Go Set A Watchman | Book Review
Every man’s island, Jean Louise, every man’s watchman, is his conscience. There is no such thing as a collective conscience.1
In reading the long hoped for follow up to To Kill A Mockingbird, one is struck by similarities and differences: similarities in setting and characters, differences from how we expected those characters and settings to turn out. Despite some minor quibbles (noted below), Go Set A Watchman presents a good companion piece for To Kill A Mockingbird, communicating perspectives that are worth consideration.
Lee’s story opens with Scout (who, in the intervening years, has dropped her nickname and goes by her given name, Jean Lousie) returning to Maycomb for a visit. Having moved to New York, Jean Louise returns for visits every so often. In coming back to Maycomb, Jean Louise draws us back to the issues that were the center of To Kill A Mockingbird. Since they are viewed from a different perspective though, the relative mental screen time these themes get is slightly different than in the original story. Racism, which took a front row seat in the first book is a bit more in the background, with the ideas of role models and conscience taking a larger portion of the book.
Despite some of the similarities though, Maycomb has not remained stagnate since we were last there. There are noticeable differences between the two books. On more of an obvious note, Jean Louise is no longer a little pre-teen girl. This adds a different tone to the book. Where To Kill A Mockingbird was largely reminiscent with touches of sarcasm, Go Set A Watchman is narrated by Jean as she processes the events taking place around her. Further, the community Jean Louise returns to has changed. New members of the community are highlighted, others appear to have moved on, and those who are still there haven’t remained completely the same. This isn’t perhaps completely unexpected. Indeed, the development of characters between books is one of the sequel’s strengths. However, these changes aren’t entirely pleasant. In the interest of avoiding spoilers, I won’t add much more,2 other than to say that I wish we were given a bit more back-story on some of the changes. That though, is a wish for more frosting. The cake is not particularly impacted by the lack of a dollop or two.
The few quibbles alluded to earlier center on the fact that Go Set A Watchman appears to have been originally written, not as a sequel, but as a standalone book. This idea was suggested to me by fellow author Chris Casberg’s reference to an interview published by The Atlantic. Aside from the thoughts presented in the interview, the suggestion that this was an alternative draft slightly reworked for publication seems to fit a couple of the odd things that stood out to me. First, the amount of background information provided for the reader.3 There are several extended sections of history, whether of Maycomb or the Finch family, which were shared or explained in To Kill A Mockingbird. Ordinarily, a bit of repeated background wouldn’t be a surprise, but rather than serving as a review, these sections retell stories in full, giving the impression that they were designed to provide information previously unknown to the reader. Secondly, there are a couple points where references to the events in To Kill A Mockingbird or the history common to both books does not match the description in the first book. Most notably, Go Set A Watchman describes Atticus getting Tom Robinson an acquittal, when in To Kill A Mockingbird Robinson is convicted. This is a serious discrepancy4, one that suggests a bit more of an edit to make sure there was continuity between the books would have been useful.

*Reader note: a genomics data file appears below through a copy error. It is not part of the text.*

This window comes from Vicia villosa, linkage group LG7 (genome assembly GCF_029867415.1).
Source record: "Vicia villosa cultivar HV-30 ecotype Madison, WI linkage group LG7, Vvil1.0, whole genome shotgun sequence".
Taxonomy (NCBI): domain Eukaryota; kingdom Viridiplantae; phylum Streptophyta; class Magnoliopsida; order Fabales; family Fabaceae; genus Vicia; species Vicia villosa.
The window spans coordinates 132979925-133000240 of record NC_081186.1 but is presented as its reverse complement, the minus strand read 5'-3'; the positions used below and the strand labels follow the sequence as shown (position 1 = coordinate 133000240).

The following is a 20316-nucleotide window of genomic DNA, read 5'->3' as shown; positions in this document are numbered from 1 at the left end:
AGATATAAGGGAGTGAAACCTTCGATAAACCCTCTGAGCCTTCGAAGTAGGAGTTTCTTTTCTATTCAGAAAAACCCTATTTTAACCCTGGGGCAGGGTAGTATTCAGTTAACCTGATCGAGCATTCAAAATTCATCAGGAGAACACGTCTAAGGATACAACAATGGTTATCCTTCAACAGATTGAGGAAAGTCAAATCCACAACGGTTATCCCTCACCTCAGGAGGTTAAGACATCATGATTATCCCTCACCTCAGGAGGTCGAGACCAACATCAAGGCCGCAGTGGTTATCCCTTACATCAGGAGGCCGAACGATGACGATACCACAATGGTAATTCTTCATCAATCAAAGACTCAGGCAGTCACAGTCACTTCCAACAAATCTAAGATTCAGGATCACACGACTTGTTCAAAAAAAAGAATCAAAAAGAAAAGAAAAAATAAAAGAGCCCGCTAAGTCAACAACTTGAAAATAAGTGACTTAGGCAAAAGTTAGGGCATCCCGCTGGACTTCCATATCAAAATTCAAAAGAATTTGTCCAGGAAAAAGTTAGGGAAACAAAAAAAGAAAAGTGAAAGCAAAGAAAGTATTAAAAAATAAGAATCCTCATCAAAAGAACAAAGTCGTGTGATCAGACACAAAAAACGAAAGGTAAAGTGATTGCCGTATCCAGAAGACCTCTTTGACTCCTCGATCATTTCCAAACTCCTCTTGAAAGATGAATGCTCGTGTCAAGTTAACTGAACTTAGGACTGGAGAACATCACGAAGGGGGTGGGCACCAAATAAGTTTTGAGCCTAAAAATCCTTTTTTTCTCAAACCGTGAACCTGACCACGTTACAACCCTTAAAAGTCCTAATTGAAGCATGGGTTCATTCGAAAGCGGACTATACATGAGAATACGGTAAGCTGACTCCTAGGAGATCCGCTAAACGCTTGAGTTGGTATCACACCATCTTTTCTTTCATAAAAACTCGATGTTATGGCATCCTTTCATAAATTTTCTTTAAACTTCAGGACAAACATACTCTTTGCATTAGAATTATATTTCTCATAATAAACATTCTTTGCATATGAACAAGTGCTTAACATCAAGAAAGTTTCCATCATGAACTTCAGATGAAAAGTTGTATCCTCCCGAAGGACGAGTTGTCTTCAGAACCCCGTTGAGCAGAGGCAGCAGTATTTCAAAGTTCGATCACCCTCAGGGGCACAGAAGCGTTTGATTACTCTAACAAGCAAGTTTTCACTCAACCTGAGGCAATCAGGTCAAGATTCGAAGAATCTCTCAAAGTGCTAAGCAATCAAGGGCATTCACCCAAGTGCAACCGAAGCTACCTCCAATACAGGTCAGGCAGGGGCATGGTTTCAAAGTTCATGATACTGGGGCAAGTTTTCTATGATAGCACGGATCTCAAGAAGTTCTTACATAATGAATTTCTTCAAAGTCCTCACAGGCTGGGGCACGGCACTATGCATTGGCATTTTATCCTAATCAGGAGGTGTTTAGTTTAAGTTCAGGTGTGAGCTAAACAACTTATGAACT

Still, at the end of the day, Go Set A Watchman provides a helpful continuation of the story begun in To Kill A Mockingbird. In the questions about conscience and role models that the contrast raises, we are also reminded of the humanity of those who we believe to be incredibly misguided (and/or completely wrong). Further, in a bit of a hopeful note, the book ends with a call to reconciliation and community. Among other facets, it is significant that one of Jean Lousie’s mentors asks her to come home because Maycomb needs her. Not necessarily in the role of directly fighting for justice, but also by “going to work every morning, coming home at night, seeing your friends.”5 The merits of this approach are certainly debatable, but the importance of caring for the people around you shouldn’t be. And, in the end, that is why I would suggest that you should take the time to read Go Set A Watchman (assuming you have read To Kill A Mockingbird). In the end, it will help us to ask the questions needed to strike a balance between following our individual consciences while remaining part of the communities that surround us. Valuable at any time, this will be an issue which will probably be of heightened importance for us in the West in the coming years.
2. Indeed, given the distance between this review and the publishing date, I’d imagine that the readers who prefer spoilers have already found the cliff notes style overviews they need and those who don’t are still trying to avoid the general information floating around the web and reading circles. Therefore, it would appear that forcing spoilers would be a bit like trying to coax Boo Radley out of his house—benefiting no one and instead potentially antagonizing the few who would like to be left alone.
3. The thoughts here were also planted by Chris Caseburg’s comments.
4. Unless one wants to suggest that there was a second rape trial where Atticus was the lawyer for the defense, but then we’d be descending a bit further into the weeds than needed for this blog post. Feel free to bring up your thoughts, though. It’s something I’d enjoy discussing further.
5. Lee. To Kill A Mocking Bird, 272.
Photo Courtesy of Fré Sonneveld